Honey extractors, headphones and data distribution are a few of the products and services sold world wide by Utah companies. “One of Governor Huntsman’s top priorities is helping Utah companies do business abroad and encouraging foreign companies to do business here,” says Lew Cramer, director of the World Trade Center Utah. “Doing business from Delta to Dusseldorf can be more lucrative than doing business from Delta to Denver.”
The World Trade Center Utah is a “first-stop, one-stop shop” for Utah companies seeking to do business internationally. “I screen businesses, find out what they need, and connect them with the people they ought to know,” says Cramer. Cramer often sends people to the Export Assistance Center of the U.S. Department of Commerce, located at the Miller Innovation Center in Sandy. Other World Trade Center Utah partners include the Governor’s Office of Economic Development (GOED) and various Chambers of Commerce in Utah.
Trade missions are one tool used by both GOED and local Chambers of Commerce to increase foreign trade. The Cedar City Chamber of Commerce sponsored a nine-day trade mission to China in March 2008. Some 200 people, primarily from southern Utah, visited China’s economic districts and met with Chinese business people. Donna Brown, president of the Utah State Chamber of Commerce and executive director of the Cedar City Chamber says, “We want small business people in our community to realize that there is a huge, huge market to which we can export products.”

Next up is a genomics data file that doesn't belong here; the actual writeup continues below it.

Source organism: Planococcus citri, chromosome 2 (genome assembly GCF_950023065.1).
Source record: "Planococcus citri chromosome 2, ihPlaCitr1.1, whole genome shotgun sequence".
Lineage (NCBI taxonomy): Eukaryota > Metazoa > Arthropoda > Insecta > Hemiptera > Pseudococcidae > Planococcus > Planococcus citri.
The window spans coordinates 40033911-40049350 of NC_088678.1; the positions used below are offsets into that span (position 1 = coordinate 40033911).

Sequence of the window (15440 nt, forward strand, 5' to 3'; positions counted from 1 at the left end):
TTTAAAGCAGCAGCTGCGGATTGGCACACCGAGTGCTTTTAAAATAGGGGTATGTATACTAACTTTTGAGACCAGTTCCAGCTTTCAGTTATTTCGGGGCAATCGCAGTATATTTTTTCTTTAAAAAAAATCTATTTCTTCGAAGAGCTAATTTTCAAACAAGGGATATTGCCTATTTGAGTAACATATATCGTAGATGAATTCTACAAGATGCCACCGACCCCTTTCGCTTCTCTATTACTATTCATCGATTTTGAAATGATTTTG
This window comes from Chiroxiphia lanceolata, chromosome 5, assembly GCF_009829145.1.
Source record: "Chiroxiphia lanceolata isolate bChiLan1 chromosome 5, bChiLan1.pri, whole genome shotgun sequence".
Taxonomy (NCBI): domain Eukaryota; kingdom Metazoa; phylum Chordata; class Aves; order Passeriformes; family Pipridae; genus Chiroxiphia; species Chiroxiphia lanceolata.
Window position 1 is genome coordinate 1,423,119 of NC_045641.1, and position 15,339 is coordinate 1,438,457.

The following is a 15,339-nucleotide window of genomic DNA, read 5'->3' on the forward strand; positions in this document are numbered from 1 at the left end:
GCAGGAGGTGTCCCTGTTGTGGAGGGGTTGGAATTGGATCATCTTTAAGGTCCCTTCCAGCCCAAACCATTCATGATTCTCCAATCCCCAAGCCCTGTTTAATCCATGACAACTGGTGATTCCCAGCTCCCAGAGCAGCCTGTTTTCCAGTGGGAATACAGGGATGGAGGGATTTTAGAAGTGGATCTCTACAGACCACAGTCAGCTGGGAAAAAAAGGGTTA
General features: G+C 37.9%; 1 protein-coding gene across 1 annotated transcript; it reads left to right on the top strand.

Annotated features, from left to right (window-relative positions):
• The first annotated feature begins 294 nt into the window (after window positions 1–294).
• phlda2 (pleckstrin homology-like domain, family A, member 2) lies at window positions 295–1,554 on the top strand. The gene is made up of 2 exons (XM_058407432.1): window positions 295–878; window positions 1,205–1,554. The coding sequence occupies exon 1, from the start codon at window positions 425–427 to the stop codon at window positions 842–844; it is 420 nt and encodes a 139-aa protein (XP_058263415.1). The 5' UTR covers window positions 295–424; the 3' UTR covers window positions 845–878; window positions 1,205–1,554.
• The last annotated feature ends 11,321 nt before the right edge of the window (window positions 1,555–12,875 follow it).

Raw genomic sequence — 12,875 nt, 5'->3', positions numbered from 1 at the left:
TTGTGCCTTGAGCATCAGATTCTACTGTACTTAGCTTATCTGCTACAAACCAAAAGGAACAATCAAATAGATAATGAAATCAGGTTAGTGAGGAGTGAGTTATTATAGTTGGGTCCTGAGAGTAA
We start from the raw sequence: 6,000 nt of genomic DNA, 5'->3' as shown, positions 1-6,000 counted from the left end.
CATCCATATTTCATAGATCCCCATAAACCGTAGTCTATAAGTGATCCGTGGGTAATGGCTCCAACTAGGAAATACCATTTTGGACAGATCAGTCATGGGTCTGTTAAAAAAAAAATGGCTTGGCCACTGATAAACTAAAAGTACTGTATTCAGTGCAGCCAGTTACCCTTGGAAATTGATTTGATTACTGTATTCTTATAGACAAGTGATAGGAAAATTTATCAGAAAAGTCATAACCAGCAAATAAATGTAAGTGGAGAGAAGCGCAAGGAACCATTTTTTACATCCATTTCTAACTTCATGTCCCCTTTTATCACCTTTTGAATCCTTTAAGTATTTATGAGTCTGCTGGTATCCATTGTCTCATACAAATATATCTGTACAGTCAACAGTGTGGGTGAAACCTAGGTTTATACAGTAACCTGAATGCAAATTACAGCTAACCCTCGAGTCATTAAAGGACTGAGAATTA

Cowen Manufacturing, located in Parowan, has shipped honey extraction equipment internationally for 35 years. Cowen now does 40 percent of its business in Canada, and also ships to Israel, France and an abbey in England.
“The weakened dollar helps strengthen our competitiveness abroad,” says David Cowen, president. It also helps lessen risk, since the impact of the recent collapse of many U.S. bee colonies is offset by productive bee colonies abroad. U.S. bee keepers may not buy as much extraction equipment, but foreign bee keepers buy more.
“Location just doesn’t matter anymore,” says Scott Calder, CEO of Mainstream Data, a Salt Lake City-based business that distributes data across satellites and the Internet for such companies as Bloomberg and the European Press Photo Agency. “The New York Times, Wall Street Journal, and even The Straits Times in Singapore receive their Bloomberg financial news via Salt Lake City,” says Calder.
“This is the best and worst of times for U.S. companies doing business abroad,” Calder says. “The Internet has leveled the playing field, so it is easy to sell products to and from anywhere in the world. On the other hand, the current administration has so alienated foreigners, particularly Europeans, by its policies in Iraq and elsewhere, that [foreigners] question whether any Americans are trustworthy. Building trust with non-U.S. companies is harder than it was 10 years ago.”
Anyone Can Jump In
Skullcandy, based in Park City, sells high quality headphones named Smokin Buds, Skullcrushers, and Full Metal Jacket. An online review on TheTechLounge explains, “Skullcandy is all about punkrock and snowboarding, techno, rap and skaters, but they don’t sell a single skate or snowboard. However, they do aim squarely for the X-Game demographic, the unlikely tech geek who spends more time on a half-pipe than fragging online.” The company does business from Canada to Central and South America, to China and Japan.